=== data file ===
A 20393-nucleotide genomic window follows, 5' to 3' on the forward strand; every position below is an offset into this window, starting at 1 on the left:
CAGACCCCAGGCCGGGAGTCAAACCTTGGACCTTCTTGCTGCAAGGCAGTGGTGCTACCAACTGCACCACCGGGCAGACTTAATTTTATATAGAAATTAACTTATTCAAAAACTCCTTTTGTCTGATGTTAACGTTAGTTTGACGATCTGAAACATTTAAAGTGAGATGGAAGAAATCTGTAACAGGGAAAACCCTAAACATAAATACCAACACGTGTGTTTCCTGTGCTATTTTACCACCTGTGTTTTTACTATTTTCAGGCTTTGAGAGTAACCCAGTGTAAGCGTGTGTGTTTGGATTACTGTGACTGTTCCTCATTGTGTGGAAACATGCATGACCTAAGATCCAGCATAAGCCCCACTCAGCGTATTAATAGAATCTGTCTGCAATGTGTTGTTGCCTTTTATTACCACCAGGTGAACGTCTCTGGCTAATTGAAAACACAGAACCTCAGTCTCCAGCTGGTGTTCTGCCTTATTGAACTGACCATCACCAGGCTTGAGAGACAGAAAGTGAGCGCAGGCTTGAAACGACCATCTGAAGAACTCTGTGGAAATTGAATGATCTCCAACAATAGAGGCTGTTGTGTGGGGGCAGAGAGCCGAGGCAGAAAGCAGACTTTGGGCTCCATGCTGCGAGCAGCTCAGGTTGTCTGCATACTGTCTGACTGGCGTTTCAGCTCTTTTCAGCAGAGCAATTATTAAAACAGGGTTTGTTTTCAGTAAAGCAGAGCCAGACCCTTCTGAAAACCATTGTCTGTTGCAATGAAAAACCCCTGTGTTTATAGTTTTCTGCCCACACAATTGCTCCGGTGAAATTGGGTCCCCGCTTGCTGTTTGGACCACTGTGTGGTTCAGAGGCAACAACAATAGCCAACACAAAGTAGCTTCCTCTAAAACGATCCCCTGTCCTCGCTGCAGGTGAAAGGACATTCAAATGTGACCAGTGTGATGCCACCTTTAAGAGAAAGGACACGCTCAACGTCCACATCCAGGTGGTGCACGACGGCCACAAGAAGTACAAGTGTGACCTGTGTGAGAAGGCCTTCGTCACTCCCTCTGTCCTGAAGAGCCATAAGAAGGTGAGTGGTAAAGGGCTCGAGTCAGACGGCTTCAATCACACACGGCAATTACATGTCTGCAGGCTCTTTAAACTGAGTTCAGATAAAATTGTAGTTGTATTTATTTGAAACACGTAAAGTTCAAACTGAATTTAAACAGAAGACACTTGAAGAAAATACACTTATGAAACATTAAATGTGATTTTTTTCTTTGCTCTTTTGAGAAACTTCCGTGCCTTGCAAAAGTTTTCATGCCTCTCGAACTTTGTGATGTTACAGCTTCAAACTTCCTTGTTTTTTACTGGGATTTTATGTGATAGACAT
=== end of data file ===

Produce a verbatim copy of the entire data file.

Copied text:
A 20393-nucleotide genomic window follows, 5' to 3' on the forward strand; every position below is an offset into this window, starting at 1 on the left:
CAGACCCCAGGCCGGGAGTCAAACCTTGGACCTTCTTGCTGCAAGGCAGTGGTGCTACCAACTGCACCACCGGGCAGACTTAATTTTATATAGAAATTAACTTATTCAAAAACTCCTTTTGTCTGATGTTAACGTTAGTTTGACGATCTGAAACATTTAAAGTGAGATGGAAGAAATCTGTAACAGGGAAAACCCTAAACATAAATACCAACACGTGTGTTTCCTGTGCTATTTTACCACCTGTGTTTTTACTATTTTCAGGCTTTGAGAGTAACCCAGTGTAAGCGTGTGTGTTTGGATTACTGTGACTGTTCCTCATTGTGTGGAAACATGCATGACCTAAGATCCAGCATAAGCCCCACTCAGCGTATTAATAGAATCTGTCTGCAATGTGTTGTTGCCTTTTATTACCACCAGGTGAACGTCTCTGGCTAATTGAAAACACAGAACCTCAGTCTCCAGCTGGTGTTCTGCCTTATTGAACTGACCATCACCAGGCTTGAGAGACAGAAAGTGAGCGCAGGCTTGAAACGACCATCTGAAGAACTCTGTGGAAATTGAATGATCTCCAACAATAGAGGCTGTTGTGTGGGGGCAGAGAGCCGAGGCAGAAAGCAGACTTTGGGCTCCATGCTGCGAGCAGCTCAGGTTGTCTGCATACTGTCTGACTGGCGTTTCAGCTCTTTTCAGCAGAGCAATTATTAAAACAGGGTTTGTTTTCAGTAAAGCAGAGCCAGACCCTTCTGAAAACCATTGTCTGTTGCAATGAAAAACCCCTGTGTTTATAGTTTTCTGCCCACACAATTGCTCCGGTGAAATTGGGTCCCCGCTTGCTGTTTGGACCACTGTGTGGTTCAGAGGCAACAACAATAGCCAACACAAAGTAGCTTCCTCTAAAACGATCCCCTGTCCTCGCTGCAGGTGAAAGGACATTCAAATGTGACCAGTGTGATGCCACCTTTAAGAGAAAGGACACGCTCAACGTCCACATCCAGGTGGTGCACGACGGCCACAAGAAGTACAAGTGTGACCTGTGTGAGAAGGCCTTCGTCACTCCCTCTGTCCTGAAGAGCCATAAGAAGGTGAGTGGTAAAGGGCTCGAGTCAGACGGCTTCAATCACACACGGCAATTACATGTCTGCAGGCTCTTTAAACTGAGTTCAGATAAAATTGTAGTTGTATTTATTTGAAACACGTAAAGTTCAAACTGAATTTAAACAGAAGACACTTGAAGAAAATACACTTATGAAACATTAAATGTGATTTTTTTCTTTGCTCTTTTGAGAAACTTCCGTGCCTTGCAAAAGTTTTCATGCCTCTCGAACTTTGTGATGTTACAGCTTCAAACTTCCTTGTTTTTTACTGGGATTTTATGTGATAGACAT